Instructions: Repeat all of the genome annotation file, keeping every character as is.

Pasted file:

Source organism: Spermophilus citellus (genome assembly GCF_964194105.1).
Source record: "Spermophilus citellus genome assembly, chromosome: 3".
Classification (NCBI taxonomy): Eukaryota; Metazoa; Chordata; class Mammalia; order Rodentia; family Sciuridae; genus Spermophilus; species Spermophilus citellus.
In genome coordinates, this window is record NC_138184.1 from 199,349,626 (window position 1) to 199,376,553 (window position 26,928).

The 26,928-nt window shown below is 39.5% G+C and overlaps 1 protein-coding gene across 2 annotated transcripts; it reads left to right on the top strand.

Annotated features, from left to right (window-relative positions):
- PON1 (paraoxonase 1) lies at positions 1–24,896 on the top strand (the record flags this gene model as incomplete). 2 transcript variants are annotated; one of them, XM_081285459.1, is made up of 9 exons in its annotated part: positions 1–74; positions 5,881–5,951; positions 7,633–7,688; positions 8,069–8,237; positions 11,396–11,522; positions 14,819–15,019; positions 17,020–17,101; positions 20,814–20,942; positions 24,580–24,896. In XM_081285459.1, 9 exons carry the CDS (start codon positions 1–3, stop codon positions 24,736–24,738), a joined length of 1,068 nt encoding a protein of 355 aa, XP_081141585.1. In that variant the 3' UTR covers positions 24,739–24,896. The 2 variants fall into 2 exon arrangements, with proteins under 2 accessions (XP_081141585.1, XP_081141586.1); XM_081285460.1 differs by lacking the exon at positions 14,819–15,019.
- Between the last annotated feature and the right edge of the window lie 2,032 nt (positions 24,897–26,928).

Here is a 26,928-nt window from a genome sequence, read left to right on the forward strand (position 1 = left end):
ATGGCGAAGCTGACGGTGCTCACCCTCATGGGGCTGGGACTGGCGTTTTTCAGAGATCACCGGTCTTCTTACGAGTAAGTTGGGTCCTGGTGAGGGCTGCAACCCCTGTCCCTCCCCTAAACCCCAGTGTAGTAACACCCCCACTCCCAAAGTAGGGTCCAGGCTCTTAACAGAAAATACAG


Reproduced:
Source organism: Spermophilus citellus (genome assembly GCF_964194105.1).
Source record: "Spermophilus citellus genome assembly, chromosome: 3".
Classification (NCBI taxonomy): Eukaryota; Metazoa; Chordata; class Mammalia; order Rodentia; family Sciuridae; genus Spermophilus; species Spermophilus citellus.
In genome coordinates, this window is record NC_138184.1 from 199,349,626 (window position 1) to 199,376,553 (window position 26,928).

The 26,928-nt window shown below is 39.5% G+C and overlaps 1 protein-coding gene across 2 annotated transcripts; it reads left to right on the top strand.

Annotated features, from left to right (window-relative positions):
- PON1 (paraoxonase 1) lies at positions 1–24,896 on the top strand (the record flags this gene model as incomplete). 2 transcript variants are annotated; one of them, XM_081285459.1, is made up of 9 exons in its annotated part: positions 1–74; positions 5,881–5,951; positions 7,633–7,688; positions 8,069–8,237; positions 11,396–11,522; positions 14,819–15,019; positions 17,020–17,101; positions 20,814–20,942; positions 24,580–24,896. In XM_081285459.1, 9 exons carry the CDS (start codon positions 1–3, stop codon positions 24,736–24,738), a joined length of 1,068 nt encoding a protein of 355 aa, XP_081141585.1. In that variant the 3' UTR covers positions 24,739–24,896. The 2 variants fall into 2 exon arrangements, with proteins under 2 accessions (XP_081141585.1, XP_081141586.1); XM_081285460.1 differs by lacking the exon at positions 14,819–15,019.
- Between the last annotated feature and the right edge of the window lie 2,032 nt (positions 24,897–26,928).

Here is a 26,928-nt window from a genome sequence, read left to right on the forward strand (position 1 = left end):
ATGGCGAAGCTGACGGTGCTCACCCTCATGGGGCTGGGACTGGCGTTTTTCAGAGATCACCGGTCTTCTTACGAGTAAGTTGGGTCCTGGTGAGGGCTGCAACCCCTGTCCCTCCCCTAAACCCCAGTGTAGTAACACCCCCACTCCCAAAGTAGGGTCCAGGCTCTTAACAGAAAATACAG